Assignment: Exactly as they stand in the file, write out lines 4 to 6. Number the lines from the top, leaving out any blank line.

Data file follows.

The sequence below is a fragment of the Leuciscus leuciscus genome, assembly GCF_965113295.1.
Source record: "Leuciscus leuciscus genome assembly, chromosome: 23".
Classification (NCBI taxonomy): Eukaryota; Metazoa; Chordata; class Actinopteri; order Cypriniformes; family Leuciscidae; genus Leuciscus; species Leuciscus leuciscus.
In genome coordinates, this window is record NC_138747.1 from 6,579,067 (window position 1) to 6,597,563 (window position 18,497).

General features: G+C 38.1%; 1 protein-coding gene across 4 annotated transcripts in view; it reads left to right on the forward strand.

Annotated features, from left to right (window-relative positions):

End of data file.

In genome coordinates, this window is record NC_138747.1 from 6,579,067 (window position 1) to 6,597,563 (window position 18,497).

General features: G+C 38.1%; 1 protein-coding gene across 4 annotated transcripts in view; it reads left to right on the forward strand.

Annotated features, from left to right (window-relative positions):